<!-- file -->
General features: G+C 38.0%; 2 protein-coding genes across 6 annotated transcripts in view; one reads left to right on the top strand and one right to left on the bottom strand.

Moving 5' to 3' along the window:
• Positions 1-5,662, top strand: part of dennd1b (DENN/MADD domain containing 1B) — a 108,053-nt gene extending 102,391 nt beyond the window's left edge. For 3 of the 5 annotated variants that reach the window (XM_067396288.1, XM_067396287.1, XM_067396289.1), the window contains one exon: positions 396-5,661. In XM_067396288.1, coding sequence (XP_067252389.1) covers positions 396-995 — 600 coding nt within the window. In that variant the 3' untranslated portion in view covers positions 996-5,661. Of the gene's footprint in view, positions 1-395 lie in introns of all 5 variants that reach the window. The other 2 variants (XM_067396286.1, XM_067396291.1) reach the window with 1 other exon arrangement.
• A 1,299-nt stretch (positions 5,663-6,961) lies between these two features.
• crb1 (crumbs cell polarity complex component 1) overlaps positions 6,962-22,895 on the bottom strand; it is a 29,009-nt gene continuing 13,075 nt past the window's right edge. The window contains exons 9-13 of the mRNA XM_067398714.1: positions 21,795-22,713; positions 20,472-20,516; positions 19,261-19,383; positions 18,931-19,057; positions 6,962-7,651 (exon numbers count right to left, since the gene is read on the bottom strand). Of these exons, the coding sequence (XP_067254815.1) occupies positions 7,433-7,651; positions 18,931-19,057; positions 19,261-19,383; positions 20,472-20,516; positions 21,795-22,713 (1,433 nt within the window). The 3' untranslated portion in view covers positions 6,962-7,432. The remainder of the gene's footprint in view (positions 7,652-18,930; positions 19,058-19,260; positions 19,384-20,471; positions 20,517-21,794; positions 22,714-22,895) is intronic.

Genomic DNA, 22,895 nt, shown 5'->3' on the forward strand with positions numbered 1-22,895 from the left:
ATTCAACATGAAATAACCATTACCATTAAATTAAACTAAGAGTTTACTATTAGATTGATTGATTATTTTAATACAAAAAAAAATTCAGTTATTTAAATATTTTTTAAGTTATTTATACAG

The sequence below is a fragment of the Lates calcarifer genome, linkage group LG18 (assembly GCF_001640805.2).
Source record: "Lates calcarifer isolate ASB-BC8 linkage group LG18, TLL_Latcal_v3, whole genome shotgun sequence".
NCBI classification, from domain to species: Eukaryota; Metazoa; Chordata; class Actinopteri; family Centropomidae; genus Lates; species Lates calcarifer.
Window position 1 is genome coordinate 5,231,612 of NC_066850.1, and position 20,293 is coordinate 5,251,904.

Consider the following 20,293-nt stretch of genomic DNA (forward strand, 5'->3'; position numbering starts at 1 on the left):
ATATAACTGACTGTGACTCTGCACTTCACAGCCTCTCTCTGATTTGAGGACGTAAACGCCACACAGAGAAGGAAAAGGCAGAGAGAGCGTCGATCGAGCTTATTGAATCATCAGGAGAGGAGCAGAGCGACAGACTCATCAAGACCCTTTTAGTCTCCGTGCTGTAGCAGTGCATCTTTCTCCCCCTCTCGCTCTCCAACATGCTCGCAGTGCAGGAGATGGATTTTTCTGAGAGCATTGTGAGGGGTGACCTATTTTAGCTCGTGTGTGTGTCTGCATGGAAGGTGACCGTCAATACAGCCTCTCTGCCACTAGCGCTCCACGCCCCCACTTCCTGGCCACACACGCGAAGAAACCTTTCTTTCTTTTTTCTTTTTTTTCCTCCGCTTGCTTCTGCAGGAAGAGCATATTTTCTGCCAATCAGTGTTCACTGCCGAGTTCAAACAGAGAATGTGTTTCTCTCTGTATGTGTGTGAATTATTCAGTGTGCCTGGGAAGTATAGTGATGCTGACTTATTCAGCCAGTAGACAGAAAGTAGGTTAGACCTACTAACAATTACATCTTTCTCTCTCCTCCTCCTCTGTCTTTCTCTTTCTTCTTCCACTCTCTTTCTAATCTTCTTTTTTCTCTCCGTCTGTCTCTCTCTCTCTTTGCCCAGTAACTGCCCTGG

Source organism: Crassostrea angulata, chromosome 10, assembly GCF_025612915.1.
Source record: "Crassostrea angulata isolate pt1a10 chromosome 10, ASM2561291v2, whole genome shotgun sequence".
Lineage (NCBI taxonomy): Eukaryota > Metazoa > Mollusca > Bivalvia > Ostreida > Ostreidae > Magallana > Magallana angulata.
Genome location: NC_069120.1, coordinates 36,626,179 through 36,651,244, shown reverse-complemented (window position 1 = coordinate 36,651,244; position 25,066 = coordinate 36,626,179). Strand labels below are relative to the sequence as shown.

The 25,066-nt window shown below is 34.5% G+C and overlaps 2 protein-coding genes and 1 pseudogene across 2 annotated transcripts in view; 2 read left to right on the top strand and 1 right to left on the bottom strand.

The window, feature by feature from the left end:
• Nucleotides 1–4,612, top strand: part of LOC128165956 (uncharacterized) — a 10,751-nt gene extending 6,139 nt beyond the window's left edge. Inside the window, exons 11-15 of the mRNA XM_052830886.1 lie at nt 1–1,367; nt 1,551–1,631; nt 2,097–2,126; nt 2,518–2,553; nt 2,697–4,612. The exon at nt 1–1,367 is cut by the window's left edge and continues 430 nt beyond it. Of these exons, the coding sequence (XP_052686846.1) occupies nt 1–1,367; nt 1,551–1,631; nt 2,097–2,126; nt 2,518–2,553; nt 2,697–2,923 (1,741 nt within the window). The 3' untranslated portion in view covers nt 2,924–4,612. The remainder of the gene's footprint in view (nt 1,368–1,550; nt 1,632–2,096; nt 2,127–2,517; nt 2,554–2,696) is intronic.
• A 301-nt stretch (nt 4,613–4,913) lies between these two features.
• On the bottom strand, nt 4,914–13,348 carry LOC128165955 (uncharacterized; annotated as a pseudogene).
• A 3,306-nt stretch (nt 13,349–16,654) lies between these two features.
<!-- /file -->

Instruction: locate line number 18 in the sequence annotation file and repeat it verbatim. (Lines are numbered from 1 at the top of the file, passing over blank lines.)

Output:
The 25,066-nt window shown below is 34.5% G+C and overlaps 2 protein-coding genes and 1 pseudogene across 2 annotated transcripts in view; 2 read left to right on the top strand and 1 right to left on the bottom strand.